Hello and happy Friday, everyone! Here’s what you and your barn buddies will be discussing during the upcoming long weekend.
- I love any story about animals helping animals, and I know you do, too. Here’s one about a rescued Arabian mare and her seeing-eye donkey.
- Here’s a less heartwarming donkey tale about a randy donkey stud named Clarence who broke out of his enclosure to meet a new mare, then proceeded to terrorize the town of Mt. Juliet, Tennessee. My favorite part of this story is the amusement the news anchors got from it.
- A lifeguard on Assateague Island involuntarily demonstrated why it’s important to stay away from the island’s wild ponies this week. To be fair, it looks like this pony had invited himself over to a family picnic, and the lifeguard was trying to shoo him away, but he underestimated the pony’s strike zone.
- A horse town like Wellington, Florida, home of the Winter Equestrian Festival, generates a lot of manure. It seems some shady dealers were removing the piles from horse farms—for a fee—and then dumping their haul on vacant lots. But now, 80 percent of that manure is going to fertilize sugar farms elsewhere in Florida. So just think, the Halloween candy you’ll be consuming soon owes its sweetness to those fancy Wellington Warmbloods!
- After his disappointing loss in the Travers Stakes last weekend, American Pharoah’s racing career could have ended. Fortunately for the Triple Crown winner’s many, many fans, his owner has announced that AP will continue on to the Breeders’ Cup this fall.
- Racehorses who aren’t American Pharoah retire every day, of course. This two-part news report highlights one organization that rehabs retired racers while providing equine assisted counseling for local kids.
- Two new police-horses-in-training in Albuquerque need names. Offer your suggestions for these handsome Percherons over on the Albuquerque PD Facebook page.
- And finally, this vocab word which I encourage you to use in a sentence this weekend. Personally, I’m delighted to finally know the word for the equestrian discipline that Snoopy and I are currently perfecting.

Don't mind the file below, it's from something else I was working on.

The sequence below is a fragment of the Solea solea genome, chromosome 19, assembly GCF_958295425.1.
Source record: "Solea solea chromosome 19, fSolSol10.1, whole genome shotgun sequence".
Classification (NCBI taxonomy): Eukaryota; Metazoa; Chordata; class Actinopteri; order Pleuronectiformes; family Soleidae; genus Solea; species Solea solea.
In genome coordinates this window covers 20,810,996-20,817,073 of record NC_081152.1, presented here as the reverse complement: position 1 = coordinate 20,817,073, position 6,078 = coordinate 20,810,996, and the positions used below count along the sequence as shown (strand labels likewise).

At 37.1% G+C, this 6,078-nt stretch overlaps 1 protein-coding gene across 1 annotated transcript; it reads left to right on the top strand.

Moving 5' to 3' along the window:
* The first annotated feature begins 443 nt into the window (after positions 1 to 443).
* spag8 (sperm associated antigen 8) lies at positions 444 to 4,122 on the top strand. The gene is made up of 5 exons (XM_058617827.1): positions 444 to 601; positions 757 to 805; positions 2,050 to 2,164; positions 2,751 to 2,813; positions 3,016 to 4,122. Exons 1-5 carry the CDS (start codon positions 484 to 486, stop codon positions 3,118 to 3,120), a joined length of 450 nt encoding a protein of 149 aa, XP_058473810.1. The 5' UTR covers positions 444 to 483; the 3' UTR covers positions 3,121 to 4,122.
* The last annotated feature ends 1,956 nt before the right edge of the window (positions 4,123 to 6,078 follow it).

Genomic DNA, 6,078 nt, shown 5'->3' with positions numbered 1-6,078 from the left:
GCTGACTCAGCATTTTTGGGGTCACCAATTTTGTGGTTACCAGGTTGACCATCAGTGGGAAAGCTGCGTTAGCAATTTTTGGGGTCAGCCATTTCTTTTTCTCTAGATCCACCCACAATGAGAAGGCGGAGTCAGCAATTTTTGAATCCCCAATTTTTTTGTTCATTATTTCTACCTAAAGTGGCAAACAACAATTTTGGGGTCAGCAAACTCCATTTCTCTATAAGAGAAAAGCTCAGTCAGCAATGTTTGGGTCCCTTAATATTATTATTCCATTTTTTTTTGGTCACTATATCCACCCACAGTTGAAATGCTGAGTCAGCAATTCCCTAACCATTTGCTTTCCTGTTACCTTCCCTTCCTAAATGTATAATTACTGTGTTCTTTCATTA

The human/horse interaction that was captured here over the weekend is a stark reminder of the power and unpredictability of wild horses. These types of interactions can happen in an instant, even to National Park Service personnel who have been trained to move horses from the beach. Help prevent this scenario from happening in the first place by folllowing these simple tips:* Please do not make food or water available to the horses.* When possible, keep food safely stored in a vehicle. If food must be brought to the beach, store it in a sturdy zippered bag or in a cooler that is secured shut with a strap.* Give the horses their space. Move at least a bus length away when a horse approaches. Do not try to save your belongings; wait until the horse is out of the area.*Wild horses communicate. Watch for pinned ears and sudden movements, as they indicate agitation that can lead to kicking and biting.Unfortunately, incidents like this happen every year. The lifeguard in the video suffered minor abrasions but was otherwise unhurt. Regardless of your comfort level around horses remember that the wild horses are powerful, unpredictable animals.
Posted by Assateague Island National Seashore on Wednesday, September 2, 2015
To OBEQUITATE is to ride around aimlessly on a horse.
— HaggardHawks Words (@HaggardHawks) September 1, 2015
That’s it for this week. Have a great Labor Day weekend!
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Leslie Potter is Sr. Associate Web Editor of @LeslieInLex.. Follow her on Twitter: